The implications of a person’s understanding of his or her crucifixion are serious and have eternal consequences.  Like Paul each of us is to consider that his body has been crucified if he or she is to avoid sin and by faith -persuasion- is to allow Christ to live through him or her.

March 10, 2011

Temptation Eyes

Actually this is just about temptation, but I wanted to see how many out there are old enough to remember the title of the old Grassroots song.

We’re going to begin this however at a different place than usual; starting at a motivational (i.e. not a faith blog) web page that I doubt many of you would ever get to.  Erin Williams has a life-coaching blog where the following three paragraphs appeared on Monday under the title, Deliver OURSELVES From Temptation.

In a recent interview, a high-profile celebrity who has been happily married for over two decades was asked, “So…how do you do it? Your personal life has survived the scrutiny that so many other stars has not…what is the secret to having a lasting marriage in Hollywood?” The icon stated simply, “I consciously avoid situations that might create cause for concern for me or my family. I deliver MYSELF from temptation”. Although this statement is referencing one person’s strategy to protect himself from potentially engaging in infidelity, let us consider how this practice might affect our own personal battle with good ol’ temptation.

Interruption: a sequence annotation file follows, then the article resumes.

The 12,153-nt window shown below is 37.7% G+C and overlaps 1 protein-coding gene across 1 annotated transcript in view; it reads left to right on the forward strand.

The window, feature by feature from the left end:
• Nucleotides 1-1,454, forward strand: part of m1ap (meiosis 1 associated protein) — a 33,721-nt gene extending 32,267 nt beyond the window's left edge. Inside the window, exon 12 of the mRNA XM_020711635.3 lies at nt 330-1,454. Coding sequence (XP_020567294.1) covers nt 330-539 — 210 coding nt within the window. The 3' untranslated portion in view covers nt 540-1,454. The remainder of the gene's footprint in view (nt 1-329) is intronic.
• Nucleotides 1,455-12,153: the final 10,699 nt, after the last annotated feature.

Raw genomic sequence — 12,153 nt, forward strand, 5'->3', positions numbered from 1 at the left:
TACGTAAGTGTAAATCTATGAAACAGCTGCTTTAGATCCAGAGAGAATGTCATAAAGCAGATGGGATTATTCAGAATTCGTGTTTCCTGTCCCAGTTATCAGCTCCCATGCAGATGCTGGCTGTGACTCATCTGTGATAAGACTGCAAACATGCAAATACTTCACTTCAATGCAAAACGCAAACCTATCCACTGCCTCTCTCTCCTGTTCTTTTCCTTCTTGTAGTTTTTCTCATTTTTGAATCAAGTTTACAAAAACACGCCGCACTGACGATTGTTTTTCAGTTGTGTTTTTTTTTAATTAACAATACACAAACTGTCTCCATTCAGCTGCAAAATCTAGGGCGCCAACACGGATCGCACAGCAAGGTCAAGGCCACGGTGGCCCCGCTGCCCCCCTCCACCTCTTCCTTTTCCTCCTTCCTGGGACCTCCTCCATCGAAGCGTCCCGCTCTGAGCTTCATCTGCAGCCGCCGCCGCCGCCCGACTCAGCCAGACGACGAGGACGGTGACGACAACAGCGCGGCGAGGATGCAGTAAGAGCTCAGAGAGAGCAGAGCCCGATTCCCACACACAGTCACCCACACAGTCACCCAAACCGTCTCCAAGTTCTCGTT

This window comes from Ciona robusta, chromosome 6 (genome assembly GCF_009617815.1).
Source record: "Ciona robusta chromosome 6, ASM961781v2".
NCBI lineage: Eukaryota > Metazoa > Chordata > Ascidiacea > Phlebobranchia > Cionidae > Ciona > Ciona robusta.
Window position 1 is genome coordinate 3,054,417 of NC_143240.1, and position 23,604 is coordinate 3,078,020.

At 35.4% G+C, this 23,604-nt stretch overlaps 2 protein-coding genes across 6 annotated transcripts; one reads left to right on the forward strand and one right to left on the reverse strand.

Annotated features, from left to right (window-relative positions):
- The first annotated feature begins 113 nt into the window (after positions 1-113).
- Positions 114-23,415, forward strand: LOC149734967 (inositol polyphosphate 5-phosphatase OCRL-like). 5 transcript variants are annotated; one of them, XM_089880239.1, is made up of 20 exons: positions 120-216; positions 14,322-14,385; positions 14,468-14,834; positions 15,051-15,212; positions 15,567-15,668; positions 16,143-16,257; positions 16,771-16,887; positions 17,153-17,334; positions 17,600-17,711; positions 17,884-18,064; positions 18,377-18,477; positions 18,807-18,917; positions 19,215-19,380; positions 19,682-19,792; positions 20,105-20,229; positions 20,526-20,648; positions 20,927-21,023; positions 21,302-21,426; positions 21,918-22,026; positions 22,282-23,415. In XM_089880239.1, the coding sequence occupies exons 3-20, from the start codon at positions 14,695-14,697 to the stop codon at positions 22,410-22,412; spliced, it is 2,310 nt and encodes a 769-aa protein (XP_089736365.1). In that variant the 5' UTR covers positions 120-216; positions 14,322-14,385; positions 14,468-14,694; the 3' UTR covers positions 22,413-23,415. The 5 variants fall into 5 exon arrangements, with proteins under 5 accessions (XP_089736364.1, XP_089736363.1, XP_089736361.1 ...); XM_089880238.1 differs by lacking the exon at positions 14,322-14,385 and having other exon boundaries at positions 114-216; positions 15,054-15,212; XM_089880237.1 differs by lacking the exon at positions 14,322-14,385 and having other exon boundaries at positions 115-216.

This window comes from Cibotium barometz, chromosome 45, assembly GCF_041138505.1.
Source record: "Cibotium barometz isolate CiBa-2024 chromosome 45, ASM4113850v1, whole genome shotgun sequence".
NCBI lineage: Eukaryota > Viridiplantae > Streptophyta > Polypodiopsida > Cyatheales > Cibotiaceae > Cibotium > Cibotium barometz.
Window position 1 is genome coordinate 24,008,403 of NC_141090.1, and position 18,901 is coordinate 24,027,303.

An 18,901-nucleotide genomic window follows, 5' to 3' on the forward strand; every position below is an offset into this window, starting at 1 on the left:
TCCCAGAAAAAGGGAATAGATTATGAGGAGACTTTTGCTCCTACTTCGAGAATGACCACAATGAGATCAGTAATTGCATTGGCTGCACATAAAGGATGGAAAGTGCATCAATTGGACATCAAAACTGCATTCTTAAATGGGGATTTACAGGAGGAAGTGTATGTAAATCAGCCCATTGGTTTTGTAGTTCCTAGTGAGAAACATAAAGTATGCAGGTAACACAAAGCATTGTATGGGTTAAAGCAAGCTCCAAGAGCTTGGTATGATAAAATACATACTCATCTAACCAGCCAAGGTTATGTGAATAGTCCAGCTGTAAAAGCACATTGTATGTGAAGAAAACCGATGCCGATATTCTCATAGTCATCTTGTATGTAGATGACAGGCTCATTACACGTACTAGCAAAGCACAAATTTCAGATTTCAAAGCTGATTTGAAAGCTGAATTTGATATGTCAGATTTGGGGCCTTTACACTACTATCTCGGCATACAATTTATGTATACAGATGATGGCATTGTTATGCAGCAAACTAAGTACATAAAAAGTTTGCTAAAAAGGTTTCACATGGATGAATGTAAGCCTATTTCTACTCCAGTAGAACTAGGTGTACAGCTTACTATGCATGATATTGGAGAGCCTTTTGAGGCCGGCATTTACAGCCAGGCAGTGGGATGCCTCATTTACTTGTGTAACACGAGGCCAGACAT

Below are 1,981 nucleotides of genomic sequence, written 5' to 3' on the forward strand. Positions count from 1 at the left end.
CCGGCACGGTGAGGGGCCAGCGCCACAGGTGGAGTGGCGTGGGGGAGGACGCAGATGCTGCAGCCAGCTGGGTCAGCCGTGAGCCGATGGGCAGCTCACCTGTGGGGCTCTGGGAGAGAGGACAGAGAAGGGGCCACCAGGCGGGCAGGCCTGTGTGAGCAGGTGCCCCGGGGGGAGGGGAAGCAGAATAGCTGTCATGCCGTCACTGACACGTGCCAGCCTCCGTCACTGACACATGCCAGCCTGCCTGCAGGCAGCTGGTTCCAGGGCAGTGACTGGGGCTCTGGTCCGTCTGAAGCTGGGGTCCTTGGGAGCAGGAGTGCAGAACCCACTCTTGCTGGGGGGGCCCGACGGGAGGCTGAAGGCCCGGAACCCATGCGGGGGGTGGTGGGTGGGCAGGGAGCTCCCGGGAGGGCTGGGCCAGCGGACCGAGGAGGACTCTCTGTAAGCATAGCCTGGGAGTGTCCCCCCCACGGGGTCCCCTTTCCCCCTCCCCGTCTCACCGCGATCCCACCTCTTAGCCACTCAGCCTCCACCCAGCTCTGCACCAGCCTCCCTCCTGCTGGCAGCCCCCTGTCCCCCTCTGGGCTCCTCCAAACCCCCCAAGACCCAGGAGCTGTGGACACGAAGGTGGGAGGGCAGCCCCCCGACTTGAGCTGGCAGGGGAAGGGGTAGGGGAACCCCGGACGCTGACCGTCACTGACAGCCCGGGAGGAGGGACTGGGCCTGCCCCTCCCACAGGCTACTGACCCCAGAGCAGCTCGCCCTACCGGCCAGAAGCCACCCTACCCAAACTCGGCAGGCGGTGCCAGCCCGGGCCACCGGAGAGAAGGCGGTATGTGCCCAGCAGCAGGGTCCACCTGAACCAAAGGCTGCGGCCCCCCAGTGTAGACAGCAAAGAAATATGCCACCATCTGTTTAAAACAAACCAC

Let’s face it. Chances are, we will be faced with temptation our whole lives in one form or another. Just as we are trying to quit drinking, we are invited to the best blow out party of the year…just as we start a new diet, grandma makes her famous enchiladas…just as we commit to a relationship, the hot co-worker wants to put in some overtime with us. Staying on track when we have chosen a path is hard enough, however, being constantly bombarded by hazards that add to our potential for failure makes it an energy-consuming workout just to stay the course. While we cannot completely eliminate temptation from our environment, we CAN manage our exposure to it.

The point is that we need not only be concerned with creating quality of life, but also with protecting it. When we set goals or make commitments we are creating the structure of how we want to live. We then must do what is necessary to execute and maintain that vision. Finding ways to eliminate temptation to stray is time and effort well invested. If we have set a family budget, for example, and know that we can’t go to Target without being tempted to buy things we don’t need…why not make our life easier and save ourselves the inner struggle by getting our supplies somewhere else? If we have committed to a healthier lifestyle, why not remove the foods or substances from our space so we are not having to stare at what is not on our options list? If we are married, why not opt-out of situations that might find us struggling with desirous thoughts for another? Finding ways to avoid temptation might take a little creativity but we can be sure of this…it takes a lot less energy and effort than getting back up on the wagon after we have toppled over. Make it easier on yourself to honor your commitments by managing your exposure to temptation.